Jul 1 2020

Years after immigrating to the U.S., a family crisis forced Ruth Ayodeji (BA ‘15), then a mother of two, to move into a shelter with her children. Yet in that moment of crisis, Ayodeji enrolled her kids in a Head Start program and found an empowering community that inspired her desire to become an educator.

Her children’s Head Start teachers encouraged Ayodeji, working as a caretaker at the time, to volunteer at the preschool program. 

“I realized this is what I want to do,” she said. “I want to change the future…. You can create a better tomorrow by empowering children right now and forming how they think.”

That realization marked a profound shift in mindset for Ayodeji, who as a child came to “dread” school because she did not see herself succeeding. 

In fueling her own children’s love for reading, Ayodeji found that if she could make early learning fun and relaxing for kids — and remind them that someone cares for them — then they would be more prepared for positive school experiences.

After earning her associate’s degree in early childhood education at the encouragement of Head Start staff, Ayodeji joined the program as an assistant preschool teacher in 2003, beginning a 13-year career that included serving as a teacher family advocate and education manager. 

While working as an assistant preschool teacher, Ayodeji had opportunities to fill in as a lead teacher. That role helped her understand the importance of working alongside parents in early learning. For example, parents might have difficulty bonding with their kids, she said, if they face stressful situations like food insecurity. 

Ayodeji later became a teacher family advocate, which combines the duties of a lead teacher and family support staff, to better support families. That work required her to have a bachelor’s degree within three years, leading her to the University of Washington College of Education, where Ayodeji enrolled in its online early childhood and family studies program (since renamed Early Care and Education).

During her studies at the UW, Ayodeji came to better understand what it meant to support the “whole child.” It goes beyond teaching children ABCs or how to count. For her, it includes helping children build positive connections with their family members. 

She explained that a child might have behavioral issues in class if they experience trauma or stress at home. Thus, it became important in Ayodeji’s work to understand each family’s situation: what support the family can access, who and where they can turn to for help, and ensuring they knew that she was a resource for them. That information was critical to help empower parents, who “are the first teachers for the children,” Ayodeji said.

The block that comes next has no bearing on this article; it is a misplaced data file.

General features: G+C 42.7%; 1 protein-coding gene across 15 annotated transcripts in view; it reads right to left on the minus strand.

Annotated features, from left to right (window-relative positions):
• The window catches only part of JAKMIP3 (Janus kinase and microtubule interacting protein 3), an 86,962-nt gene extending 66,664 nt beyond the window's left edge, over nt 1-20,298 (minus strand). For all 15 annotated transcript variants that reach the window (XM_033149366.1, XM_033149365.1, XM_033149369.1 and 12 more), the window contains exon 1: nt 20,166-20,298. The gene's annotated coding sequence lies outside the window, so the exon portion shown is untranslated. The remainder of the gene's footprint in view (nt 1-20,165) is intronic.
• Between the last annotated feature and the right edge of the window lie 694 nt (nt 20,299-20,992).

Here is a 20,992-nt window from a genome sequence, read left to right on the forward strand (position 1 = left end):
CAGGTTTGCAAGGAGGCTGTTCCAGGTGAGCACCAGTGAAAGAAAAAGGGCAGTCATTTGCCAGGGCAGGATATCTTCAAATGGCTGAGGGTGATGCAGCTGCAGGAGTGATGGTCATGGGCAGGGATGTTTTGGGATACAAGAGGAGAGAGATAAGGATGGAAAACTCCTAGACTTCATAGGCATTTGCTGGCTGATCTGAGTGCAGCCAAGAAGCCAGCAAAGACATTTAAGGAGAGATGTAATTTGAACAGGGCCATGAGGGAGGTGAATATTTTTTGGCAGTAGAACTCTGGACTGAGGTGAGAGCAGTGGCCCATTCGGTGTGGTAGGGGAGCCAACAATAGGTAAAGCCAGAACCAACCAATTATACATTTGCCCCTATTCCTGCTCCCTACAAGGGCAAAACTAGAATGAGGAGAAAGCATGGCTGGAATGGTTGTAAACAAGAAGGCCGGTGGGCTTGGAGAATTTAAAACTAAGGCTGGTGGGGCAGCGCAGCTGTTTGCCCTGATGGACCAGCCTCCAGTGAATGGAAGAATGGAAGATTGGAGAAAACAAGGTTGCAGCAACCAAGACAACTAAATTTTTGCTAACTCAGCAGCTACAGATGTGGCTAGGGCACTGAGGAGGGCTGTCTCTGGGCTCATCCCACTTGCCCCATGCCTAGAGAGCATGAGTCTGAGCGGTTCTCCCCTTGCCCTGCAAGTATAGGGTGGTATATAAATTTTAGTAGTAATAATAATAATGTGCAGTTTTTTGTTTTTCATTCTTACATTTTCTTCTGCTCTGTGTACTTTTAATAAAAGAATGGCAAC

As a teacher family advocate, Ayodeji was more engaged in social work. She remembers one mother dealing with a difficult home situation, resulting in her child missing class and special needs support. Supporting that child involved helping the mother find housing and arrange transportation to school for all her kids. Then, not only connecting the mother to resources but also finding family activities for her to enjoy with her kids. 

“Working with the whole child means going to the root of the problem, fixing that,” Ayodeji said, “and then building on what needs to be done.”

That work fits into Ayodeji’s broader goal to help families get a quality education and learning experience for their children, regardless of income. And while Ayodeji advocates for families to get quality services, she also focuses on empowering parents to advocate for their kids. 

Her education at UW deepened her understanding of what it means to listen to parents and the community. “And that I don’t know it all,” she said. “Because I am not in their shoes. I don’t know what they are going through.” 

After 12 years with Head Start, Ayodeji took on a new role, becoming an education manager, where she guided a team of family support staff, teachers and teacher family advocates, among others, to support hundreds of students.

“I didn’t think I even had that capability. But my education at UW gave me that courage.”

Early this year, a desire to create a larger impact on the early childhood community brought Ayodeji back to the UW College of Education as experiential learning coordinator for its Early Care and Education online bachelor’s completion program.

While she misses teaching, especially wiping away the tears of her students and brightening their days, part of her work is to help aspiring teachers experience the same rewards of teaching.

In her current role, Ayodeji is also working to provide students — who are both current and aspiring early learning professionals — with quality service-learning opportunities. She connects the College to early childhood programs and childcare centers that can give students a place to be successful while working to expand and improve service-learning opportunities for them.

An important part of that work is to help students become more compassionate educators and realize what kind of educator they want to be.

Teachers “are the foundation of everybody,” Ayodeji said. “They are the reason why everyone else strives and succeeds.”

Story by Tracy Dinh, marketing and communications student aide.

Contact

Dustin Wunderlich, Director of Marketing and Communications
206-543-1035, dwunder@uw.edu